Lawmakers debate who to blame for COVID school closures: Teachers unions or Trump?
House members spent a Tuesday hearing debating who to blame for school closures amid the COVID-19 pandemic, with Republicans deriding the influence of teacher’s unions and Democrats blasting the Trump administration.
During the hearing, titled “The Consequences of School Closures: Intended and Unintended,” members of the Select Subcommittee on the Coronavirus Pandemic agreed that school closures had devastating effects on children and students.
But there was little common ground on who to blame for that damage.
Republicans raised concerns outside groups such as teachers unions had too much input in the guidance the Centers for Disease Control and Prevention (CDC) put out regarding school closures that ultimately led to students learning from home for an extended period of time.
“We must strive to be prepared to never let this happen again. Our children have paid the price and are continuing to pay the price,” Chairman Brad Wenstrup (R-Ohio) said in his opening remarks.
“Let’s make sure that those involved with policy decisions were not motivated in some way to put themselves above our children and their futures.”
Before the hearing began, Wenstrup announced he sent letters to the CDC, American Federation of Teachers (AFT) and 14 other non-governmental groups asking them to detail their roles or communications with the CDC regarding guidance on school closures.
Rep. Ronny Jackson (R-Texas) said the panel was just getting started in its efforts to determine what happened around school closures,
“When we see something that doesn’t look like it’s not right, it usually is follow the money and you can figure out exactly why this stuff happened so I’m excited about looking into this and finding out exactly what drove all of this, where that money went and who made these decisions,” he said.
Democrats focused on the progress in school reopenings since President Biden took office and said the reasoning for the delay in reopening schools was due to former President Trump’s rhetoric and policies during the pandemic.
“I’ve been horrified by what this plague and the nation’s catastrophically ineffectual response to it have done to learning and education among young people,” Rep. Jamie Raskin (D-Md.) said.
“But was it the fault of the governors, Republican and Democratic, who closed the schools in the middle of this emergency? The superintendent struggling to contain this out of control pandemic? […] Or would it be the fault of the president who let the plague run loose and left the nation without a unified serious plan for managing the crisis?”
During the pandemic, Trump threatened to take away funding for schools that did not reopen their doors. However, when he left office many schools were still teaching students virtually.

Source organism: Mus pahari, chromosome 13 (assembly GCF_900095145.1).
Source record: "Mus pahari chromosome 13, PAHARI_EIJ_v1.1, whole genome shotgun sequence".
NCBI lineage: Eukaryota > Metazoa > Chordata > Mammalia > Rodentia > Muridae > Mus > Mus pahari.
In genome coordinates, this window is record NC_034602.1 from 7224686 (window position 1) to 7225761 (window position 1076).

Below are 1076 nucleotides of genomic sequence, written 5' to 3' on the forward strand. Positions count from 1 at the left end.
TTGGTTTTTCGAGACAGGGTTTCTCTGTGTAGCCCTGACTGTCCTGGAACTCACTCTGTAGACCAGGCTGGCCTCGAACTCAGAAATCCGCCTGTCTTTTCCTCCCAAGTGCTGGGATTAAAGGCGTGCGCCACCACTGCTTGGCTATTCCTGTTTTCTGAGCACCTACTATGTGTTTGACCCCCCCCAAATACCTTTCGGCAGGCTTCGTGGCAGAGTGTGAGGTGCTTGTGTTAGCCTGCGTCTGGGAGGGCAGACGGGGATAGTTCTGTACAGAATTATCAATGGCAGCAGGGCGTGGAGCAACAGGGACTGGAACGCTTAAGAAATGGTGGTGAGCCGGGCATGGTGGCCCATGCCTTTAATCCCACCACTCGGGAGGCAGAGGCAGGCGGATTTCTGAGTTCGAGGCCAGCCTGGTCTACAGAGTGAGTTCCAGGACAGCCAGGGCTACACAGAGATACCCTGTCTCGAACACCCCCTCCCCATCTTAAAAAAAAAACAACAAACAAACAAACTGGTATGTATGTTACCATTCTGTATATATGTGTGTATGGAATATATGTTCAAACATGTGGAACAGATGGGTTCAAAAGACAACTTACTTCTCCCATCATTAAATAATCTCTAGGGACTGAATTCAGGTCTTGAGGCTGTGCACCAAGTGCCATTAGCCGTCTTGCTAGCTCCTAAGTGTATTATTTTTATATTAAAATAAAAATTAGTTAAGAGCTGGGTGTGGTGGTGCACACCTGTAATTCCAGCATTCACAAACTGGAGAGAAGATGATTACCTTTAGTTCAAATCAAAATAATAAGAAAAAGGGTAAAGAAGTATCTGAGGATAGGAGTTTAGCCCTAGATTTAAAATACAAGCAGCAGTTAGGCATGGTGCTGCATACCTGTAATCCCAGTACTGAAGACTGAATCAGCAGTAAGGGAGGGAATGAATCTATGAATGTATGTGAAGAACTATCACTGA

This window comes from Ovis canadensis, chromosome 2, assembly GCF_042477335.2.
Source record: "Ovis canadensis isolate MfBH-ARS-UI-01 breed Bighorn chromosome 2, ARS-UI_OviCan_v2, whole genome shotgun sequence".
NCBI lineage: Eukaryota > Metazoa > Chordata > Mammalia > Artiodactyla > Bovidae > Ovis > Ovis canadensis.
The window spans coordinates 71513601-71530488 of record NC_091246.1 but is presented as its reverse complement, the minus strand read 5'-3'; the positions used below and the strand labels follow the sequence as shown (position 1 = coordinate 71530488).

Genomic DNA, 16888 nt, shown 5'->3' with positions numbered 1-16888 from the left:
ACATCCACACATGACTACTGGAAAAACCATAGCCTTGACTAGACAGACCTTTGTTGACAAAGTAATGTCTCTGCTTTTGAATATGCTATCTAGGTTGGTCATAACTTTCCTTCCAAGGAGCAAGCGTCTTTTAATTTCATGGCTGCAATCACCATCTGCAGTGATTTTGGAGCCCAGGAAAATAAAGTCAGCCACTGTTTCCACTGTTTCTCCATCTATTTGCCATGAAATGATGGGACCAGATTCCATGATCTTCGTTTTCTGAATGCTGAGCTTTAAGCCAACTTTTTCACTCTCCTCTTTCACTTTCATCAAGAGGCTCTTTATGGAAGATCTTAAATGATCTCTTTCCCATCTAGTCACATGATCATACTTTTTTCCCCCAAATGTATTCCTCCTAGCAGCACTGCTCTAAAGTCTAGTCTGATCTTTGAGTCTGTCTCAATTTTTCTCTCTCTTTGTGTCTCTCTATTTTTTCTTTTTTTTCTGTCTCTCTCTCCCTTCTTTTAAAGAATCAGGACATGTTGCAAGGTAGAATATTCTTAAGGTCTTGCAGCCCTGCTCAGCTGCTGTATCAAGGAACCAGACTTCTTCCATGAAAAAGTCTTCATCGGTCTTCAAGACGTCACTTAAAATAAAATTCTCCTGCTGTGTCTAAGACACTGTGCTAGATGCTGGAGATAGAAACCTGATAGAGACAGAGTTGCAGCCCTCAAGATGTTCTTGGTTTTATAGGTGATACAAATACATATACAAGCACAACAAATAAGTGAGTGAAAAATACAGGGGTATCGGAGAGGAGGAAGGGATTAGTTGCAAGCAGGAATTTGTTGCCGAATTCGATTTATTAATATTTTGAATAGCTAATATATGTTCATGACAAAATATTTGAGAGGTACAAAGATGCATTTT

“The Trump administration’s early failures resulted in the prolonged suspension of in-person learning so much so that when January 2021 rolled around, less than half of America schools were open for full-time in-person learning,” Ranking Member Rep. Raul Ruiz (D-Calif.) said.
Research has shown the COVID-19 school shutdowns have had numerous consequences for students, such as substantial learning loss, an increase in youth suicides and an increase in childhood abuse.
Disagreements also arose over why the U.S. waited longer than many other countries in finally allowing children to go back to in person learning.
“I would also caution against this notion of always comparing what we did in the U.S. against what they did in Europe to suggest how somehow or another that it should have been the same,” Rep. Kweisi Mfume (D-Md.) said during the hearing. The “United States is one country, Europe is 44 nations. So let’s be real careful about how we compare apples to apples or oranges to oranges and make sure that we’re talking about the same thing here.”
Author and investigative journalist David Zweig, a witness invited by Republicans, pushed back on Mfume.
“With all due respect to the other congressmember, I think it’s entirely appropriate to look at what happened in Europe and elsewhere. Those are human beings. They’re children, They’re in schools. […] That is real evidence in front of us and I think we’re talking about the difference between looking at models, looking at projections over empirical data,” Zweig said.
“And I think that’s incredibly important and it’s one of the things that I’ve been studying and been so fascinated by is this sort of very, very myopic American-centric idea that nothing else was happening outside of our bubble,” he added.
Regardless of disagreements about the timing of school reopenings and who was at fault, both sides agreed preparations need to be made so it never happens again.
“Are schools an essential service? Yes. The answer, my answer is yes. And so it boggles my mind that we had grocery stores open, Walmart open and all these other businesses deemed essential services that were open yet we closed schools,” Rep. Debbie Lesko (R-Ariz.) said.
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